Livestream Goes Completely Ad-Free, Even for its Free Service
Today, Livestream announced that all tiers of service on the new Livestream platform will be available on a completely ad-free basis immediately, including the free version. The company also pre-announced a new tier of service that will enable of live stream embedding, with pricing and features to be revealed within the next few weeks. Finally, Livestream announced the availability of a new version of its Livestream for Producers iPhone app that enables users to create an account directly from the app. This lets users download and immediately start live streaming.
Livestream Service Plans
Under the newly announced plan, users can produce ad-free live events for at no charge, but all viewers must have Livestream accounts and the on-demand archives will only be available for 30 days. Or, users can pay $45 per month so that any viewers can watch the event, not just Livestream members, and archives of the live events will be maintained so long as the account is active. Neither account will be able to embed the live event into another website, though both account types can embed on-demand streams in other sites.
For the first time, Livestream co-founder and CEO Max Haot detailed that there will be a third level of service enabling live stream embedding with details to be announced in the next few weeks. This level of service will be true white-label, with no Livestream branding.
Explaining the shift away from advertising, Haot stated that that Livestream is changing its revenue model from an advertising-based structure to a native monetization model that's less intrusive. Rather than using pre-, mid-, or post roll advertisements that disrupt the viewing experience, or banner or other similar static advertisements that detract from page aesthetics, Livestream will shift to promoted event links targeting Livestream users based on the other content that they have followed, liked, or tweeted.
If users follow a band of a particular genre, for example, a similar band might pay Livestream to notify them about upcoming events. Like promoted tweets and sponsored advertisements on Google, these would be identified as promoted messages but are less intrusive because they integrate more seamlessly with other content and messages from the site.
Haot also clarified the availability of mobile playback for the new Livestream service. When it initially launched, the new service played live on iPhone and Android devices but some on-demand streams did not. Haot attributed this to a technical problem that's been resolved and estimated that 65 to 70 percent of all on-demand videos now play on mobile devices, and that the company is working towards 100 percent mobile playback compatibility.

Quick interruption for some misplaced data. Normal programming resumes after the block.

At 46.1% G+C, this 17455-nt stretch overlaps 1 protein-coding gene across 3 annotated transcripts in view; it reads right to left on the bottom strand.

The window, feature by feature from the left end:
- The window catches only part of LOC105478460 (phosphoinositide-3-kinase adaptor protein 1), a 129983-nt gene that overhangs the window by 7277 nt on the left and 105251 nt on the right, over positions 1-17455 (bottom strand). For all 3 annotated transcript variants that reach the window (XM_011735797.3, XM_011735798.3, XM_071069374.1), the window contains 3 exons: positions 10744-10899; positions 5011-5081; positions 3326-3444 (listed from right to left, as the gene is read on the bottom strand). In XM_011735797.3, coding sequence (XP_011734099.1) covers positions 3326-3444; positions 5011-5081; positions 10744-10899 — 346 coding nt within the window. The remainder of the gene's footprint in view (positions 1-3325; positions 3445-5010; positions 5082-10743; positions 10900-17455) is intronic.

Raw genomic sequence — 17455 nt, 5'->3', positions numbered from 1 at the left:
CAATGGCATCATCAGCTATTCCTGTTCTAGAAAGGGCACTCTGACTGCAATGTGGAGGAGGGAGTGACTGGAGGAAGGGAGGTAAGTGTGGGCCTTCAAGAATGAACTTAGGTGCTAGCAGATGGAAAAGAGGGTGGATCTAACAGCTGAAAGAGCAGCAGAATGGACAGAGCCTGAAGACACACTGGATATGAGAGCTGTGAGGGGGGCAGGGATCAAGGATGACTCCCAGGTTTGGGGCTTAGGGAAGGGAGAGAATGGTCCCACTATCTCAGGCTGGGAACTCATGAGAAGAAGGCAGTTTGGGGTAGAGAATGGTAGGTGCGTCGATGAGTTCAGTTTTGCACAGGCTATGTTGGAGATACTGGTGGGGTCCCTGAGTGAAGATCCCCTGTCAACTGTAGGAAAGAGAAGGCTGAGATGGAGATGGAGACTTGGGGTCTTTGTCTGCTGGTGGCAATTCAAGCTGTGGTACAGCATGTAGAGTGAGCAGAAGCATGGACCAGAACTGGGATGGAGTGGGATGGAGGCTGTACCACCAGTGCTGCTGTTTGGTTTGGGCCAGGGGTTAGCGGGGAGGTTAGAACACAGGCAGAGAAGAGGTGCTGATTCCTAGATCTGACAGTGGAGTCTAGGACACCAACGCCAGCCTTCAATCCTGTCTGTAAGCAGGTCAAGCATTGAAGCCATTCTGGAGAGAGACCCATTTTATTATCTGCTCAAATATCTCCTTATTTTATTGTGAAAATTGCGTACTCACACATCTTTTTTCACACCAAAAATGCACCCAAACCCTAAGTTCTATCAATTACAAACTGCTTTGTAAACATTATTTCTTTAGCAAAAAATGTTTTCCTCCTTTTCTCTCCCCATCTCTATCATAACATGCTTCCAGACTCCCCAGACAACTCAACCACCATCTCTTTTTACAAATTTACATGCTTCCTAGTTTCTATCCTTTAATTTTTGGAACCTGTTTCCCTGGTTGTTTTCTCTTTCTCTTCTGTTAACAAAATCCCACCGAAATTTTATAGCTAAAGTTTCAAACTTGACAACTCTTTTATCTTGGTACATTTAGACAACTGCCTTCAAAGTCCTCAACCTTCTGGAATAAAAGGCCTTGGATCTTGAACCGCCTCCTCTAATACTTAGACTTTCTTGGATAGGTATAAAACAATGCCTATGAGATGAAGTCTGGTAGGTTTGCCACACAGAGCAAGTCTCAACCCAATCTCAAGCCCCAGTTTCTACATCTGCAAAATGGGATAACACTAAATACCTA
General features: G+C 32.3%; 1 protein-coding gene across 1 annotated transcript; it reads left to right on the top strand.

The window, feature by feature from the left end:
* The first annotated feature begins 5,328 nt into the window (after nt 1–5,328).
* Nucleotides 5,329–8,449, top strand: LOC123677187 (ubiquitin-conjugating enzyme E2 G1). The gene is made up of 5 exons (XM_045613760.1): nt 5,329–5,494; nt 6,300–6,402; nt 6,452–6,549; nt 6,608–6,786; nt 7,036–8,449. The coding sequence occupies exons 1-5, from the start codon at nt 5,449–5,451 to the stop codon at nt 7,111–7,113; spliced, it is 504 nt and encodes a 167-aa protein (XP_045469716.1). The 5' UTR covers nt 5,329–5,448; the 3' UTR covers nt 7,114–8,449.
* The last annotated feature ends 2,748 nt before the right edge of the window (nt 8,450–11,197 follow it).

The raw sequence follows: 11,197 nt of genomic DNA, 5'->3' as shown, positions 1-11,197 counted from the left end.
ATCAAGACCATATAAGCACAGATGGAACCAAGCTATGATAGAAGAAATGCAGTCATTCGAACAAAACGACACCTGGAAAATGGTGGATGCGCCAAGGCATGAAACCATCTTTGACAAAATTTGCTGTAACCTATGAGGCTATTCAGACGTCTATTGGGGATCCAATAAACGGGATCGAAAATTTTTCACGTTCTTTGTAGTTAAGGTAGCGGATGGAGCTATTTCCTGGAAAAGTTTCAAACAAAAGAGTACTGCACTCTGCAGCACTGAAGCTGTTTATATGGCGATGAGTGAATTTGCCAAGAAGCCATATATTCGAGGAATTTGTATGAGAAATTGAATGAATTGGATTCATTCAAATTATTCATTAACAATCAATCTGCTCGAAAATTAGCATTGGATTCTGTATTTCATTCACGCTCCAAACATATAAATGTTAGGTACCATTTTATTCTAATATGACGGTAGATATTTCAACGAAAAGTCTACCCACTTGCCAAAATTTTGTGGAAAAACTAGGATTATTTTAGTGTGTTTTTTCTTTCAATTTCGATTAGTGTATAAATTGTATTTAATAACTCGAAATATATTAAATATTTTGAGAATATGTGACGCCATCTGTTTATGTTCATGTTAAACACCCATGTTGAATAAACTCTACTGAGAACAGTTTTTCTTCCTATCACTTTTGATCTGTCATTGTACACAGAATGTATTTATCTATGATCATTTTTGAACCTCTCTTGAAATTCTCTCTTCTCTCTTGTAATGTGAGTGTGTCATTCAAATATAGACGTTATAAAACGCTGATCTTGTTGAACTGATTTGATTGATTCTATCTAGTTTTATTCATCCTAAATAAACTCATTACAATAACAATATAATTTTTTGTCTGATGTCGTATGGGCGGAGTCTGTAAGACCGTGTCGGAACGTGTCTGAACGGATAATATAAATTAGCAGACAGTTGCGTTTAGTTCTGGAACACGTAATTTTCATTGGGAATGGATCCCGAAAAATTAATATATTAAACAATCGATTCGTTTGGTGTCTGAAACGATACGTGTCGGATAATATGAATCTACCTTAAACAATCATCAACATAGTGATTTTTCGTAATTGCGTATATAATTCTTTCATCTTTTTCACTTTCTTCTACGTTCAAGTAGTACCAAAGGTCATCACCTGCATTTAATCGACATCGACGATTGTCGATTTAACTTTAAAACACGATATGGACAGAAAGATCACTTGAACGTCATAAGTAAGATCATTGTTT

Regarding the initial channel-based Livestream product offering, Haot commented that there were "thousands and thousands" of producers still using that platform, and that Livestream would support and update that platform "for the foreseeable future." With live embedding enabled on the aforementioned third tier of service, however, Livestream expects that many users will transition to the new platform.
Updated Livestream for Producer iPhone App
Livestream also announced the availability of a new iPhone app that, for the first time, will enable iPhone users to download the app and start publishing a live stream without first signing up for an account on the Livestream homepage. The company revealed a video shot in Manhattan that compared mobile streams produced from an iPhone using Livestream and several competing services. Livestream produced the video to demonstrate how it compares in terms of quality at a given bitrate and speed of recovery after breaks in service.
The updated Livestream for Producers iPhone app makes it quicker and easier to broadcast live from an iPhone.
Offering over six hours of live coverage, Livestream promises behind-the-scenes access that the networks don't offer.
Company says it wants successful live event broadcasters to no longer be punished for streaming to large audiences.
The Studio HD500 is an $8,500 hardware switcher with broadcast-level bells and whistles, and it can stream to other services besides Livestream.
When Jan Ozer looked at the Livestream Broadcaster last month, he wasn't able to test its 4G performance. He's fixed that by taking the Broadcaster on vacation.
This $495 device helps Livestream transition from a channel-based service to an event-based service.
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